The Charity Commission has cleared War on Want of wrongdoing after the anti-poverty charity hosted an event which accused Israel of human rights abuses and called for a worldwide boycott of the Jewish state.
Zionist Federation president Eric Moonman, who had complained to the commission about WoW’s actions, will now put together a panel of academics to scrutinise the commission’s work.
The commission said this week it was satisfied that the anti-poverty group had worked within the rules and not breached charitable guidelines by hosting the event.
But the JC can reveal that the commission’s board will now also investigate factual inaccuracies in a separate leaflet published by War on Want, entitled Up front: 60 years, which discusses the creation of Israel.
This states: “The Palestinians are not victims of a natural disaster. The poverty they are suffering is an acknowledged product of the Israeli occupation.”
In July, Professor Moonman, along with others including Ronald Lauder, president of the World Jewish Congress, complained to the commission after the charity launched journalist Ben White’s book, Israeli Apartheid: A Beginner’s Guide.
A small group of pro-Israel participants were shouted down during heated exchanges at the launch meeting, and WoW campaigns officer Yasmin Khan called for a cultural and economic boycott of Israel. She supported the specific targeting of consumer products so that individuals could join the boycott.
The commission admitted that the book was “controversial” and that its “focus and scope” was wider than WoW’s charitable purposes.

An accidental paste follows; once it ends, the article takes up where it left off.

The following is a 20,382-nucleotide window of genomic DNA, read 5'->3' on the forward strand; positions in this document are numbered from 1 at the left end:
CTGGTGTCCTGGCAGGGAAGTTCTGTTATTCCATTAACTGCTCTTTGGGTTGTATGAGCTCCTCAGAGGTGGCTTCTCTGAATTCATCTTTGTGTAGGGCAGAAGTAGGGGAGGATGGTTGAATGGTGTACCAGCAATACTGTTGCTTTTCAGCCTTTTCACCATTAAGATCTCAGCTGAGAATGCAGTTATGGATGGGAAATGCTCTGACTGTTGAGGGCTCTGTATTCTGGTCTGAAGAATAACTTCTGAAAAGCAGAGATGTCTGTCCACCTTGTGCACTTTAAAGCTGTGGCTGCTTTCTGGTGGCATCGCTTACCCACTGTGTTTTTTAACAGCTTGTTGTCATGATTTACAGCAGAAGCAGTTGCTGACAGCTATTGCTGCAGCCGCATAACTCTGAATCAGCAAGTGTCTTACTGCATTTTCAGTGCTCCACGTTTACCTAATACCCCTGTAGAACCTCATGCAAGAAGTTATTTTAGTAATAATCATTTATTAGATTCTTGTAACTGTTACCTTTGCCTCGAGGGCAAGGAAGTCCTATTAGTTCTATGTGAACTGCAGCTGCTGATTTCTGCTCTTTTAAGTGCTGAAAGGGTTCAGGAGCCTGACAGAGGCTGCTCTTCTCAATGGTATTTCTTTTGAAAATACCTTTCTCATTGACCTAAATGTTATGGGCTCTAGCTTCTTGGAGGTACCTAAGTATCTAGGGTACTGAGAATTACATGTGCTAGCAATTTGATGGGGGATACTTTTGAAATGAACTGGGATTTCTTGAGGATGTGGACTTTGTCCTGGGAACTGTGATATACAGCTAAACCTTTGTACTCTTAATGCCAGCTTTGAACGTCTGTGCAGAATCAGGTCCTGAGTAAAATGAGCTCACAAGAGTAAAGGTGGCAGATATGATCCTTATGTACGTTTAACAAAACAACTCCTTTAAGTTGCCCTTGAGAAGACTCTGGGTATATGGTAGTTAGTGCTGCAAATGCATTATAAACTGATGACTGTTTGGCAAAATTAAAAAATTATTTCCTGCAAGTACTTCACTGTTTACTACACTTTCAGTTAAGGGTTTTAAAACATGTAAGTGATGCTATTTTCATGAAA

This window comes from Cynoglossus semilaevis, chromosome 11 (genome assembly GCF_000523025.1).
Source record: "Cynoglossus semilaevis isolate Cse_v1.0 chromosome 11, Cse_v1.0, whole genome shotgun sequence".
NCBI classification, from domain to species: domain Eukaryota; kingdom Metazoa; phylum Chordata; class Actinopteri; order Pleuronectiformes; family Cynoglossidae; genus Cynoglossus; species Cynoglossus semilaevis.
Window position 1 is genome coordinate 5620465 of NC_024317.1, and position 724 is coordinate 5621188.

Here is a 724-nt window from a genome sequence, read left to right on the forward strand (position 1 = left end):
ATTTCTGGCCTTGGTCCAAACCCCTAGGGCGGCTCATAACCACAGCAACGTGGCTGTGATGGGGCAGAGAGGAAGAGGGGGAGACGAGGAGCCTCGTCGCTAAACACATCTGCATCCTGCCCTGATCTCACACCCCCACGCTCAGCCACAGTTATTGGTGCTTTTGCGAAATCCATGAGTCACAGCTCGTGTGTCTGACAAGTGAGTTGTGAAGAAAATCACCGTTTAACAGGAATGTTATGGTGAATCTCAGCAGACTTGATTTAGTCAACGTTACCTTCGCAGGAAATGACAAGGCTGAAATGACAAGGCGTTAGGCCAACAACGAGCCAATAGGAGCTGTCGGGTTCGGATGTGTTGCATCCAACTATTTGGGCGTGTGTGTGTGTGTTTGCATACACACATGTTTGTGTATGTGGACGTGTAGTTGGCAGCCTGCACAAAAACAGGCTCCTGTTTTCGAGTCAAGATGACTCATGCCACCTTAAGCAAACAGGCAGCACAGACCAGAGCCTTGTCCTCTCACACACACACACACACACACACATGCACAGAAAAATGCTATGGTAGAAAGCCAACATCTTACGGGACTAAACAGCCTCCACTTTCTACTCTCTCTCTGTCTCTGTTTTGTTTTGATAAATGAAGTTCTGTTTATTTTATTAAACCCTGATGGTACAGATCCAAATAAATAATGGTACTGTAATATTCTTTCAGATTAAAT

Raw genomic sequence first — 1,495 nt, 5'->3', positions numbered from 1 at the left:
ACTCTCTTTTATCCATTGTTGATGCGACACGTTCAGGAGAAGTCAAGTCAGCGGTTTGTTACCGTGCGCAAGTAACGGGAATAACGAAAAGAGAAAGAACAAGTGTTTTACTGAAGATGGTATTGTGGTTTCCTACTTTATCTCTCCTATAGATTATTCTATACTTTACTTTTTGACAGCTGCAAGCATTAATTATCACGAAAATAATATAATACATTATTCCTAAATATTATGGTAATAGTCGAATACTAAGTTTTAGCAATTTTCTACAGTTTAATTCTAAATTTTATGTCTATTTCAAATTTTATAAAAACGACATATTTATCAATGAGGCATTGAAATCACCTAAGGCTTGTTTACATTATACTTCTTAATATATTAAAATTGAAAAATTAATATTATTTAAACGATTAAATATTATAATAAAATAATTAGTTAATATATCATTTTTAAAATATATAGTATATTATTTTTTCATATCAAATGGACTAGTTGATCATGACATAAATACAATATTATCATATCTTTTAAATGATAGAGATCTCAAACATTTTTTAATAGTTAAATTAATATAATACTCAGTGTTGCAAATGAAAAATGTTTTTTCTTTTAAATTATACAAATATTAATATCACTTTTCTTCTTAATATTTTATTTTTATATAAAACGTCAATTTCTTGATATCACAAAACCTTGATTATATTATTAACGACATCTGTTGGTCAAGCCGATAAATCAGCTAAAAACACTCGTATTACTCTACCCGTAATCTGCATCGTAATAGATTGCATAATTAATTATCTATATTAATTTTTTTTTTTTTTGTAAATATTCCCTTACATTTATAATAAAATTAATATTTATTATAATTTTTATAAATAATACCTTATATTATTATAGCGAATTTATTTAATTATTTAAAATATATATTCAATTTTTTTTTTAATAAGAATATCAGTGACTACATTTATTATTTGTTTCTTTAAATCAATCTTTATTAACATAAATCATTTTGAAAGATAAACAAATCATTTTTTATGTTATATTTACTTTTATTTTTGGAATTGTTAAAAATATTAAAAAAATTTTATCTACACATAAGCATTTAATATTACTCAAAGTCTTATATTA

It said the charity had been told it must not make the same statements or reach the same conclusions as Mr White as this would fall outside its purposes.
But the commission ruled that WoW had acted within its purposes in assessing “the policies of Israel in the context of human rights and relief of poverty”.
Responding to Prof Moonman’s complaint, Jacqueline Seatle, head of the commission’s assessment unit, wrote: “As a general principle, campaigning and political activity are legitimate and valuable activities for a charity to undertake in the context of supporting or furthering the delivery of their stated purposes.”
City University lecturer Prof Moonman said the commission’s handling of complaints must be “looked at closely”.
He said: “The commission has reiterated its original objectives with which all complaints are addressed.
“However several colleagues and I from City feel it would be more appropriate, and just, if they took account of contemporary circumstances whereby a charity like WoW has far more freedom to engage in political issues than was ever intended.”
Last year the commission backed War on Want’s involvement in a pro-Palestinian demonstration.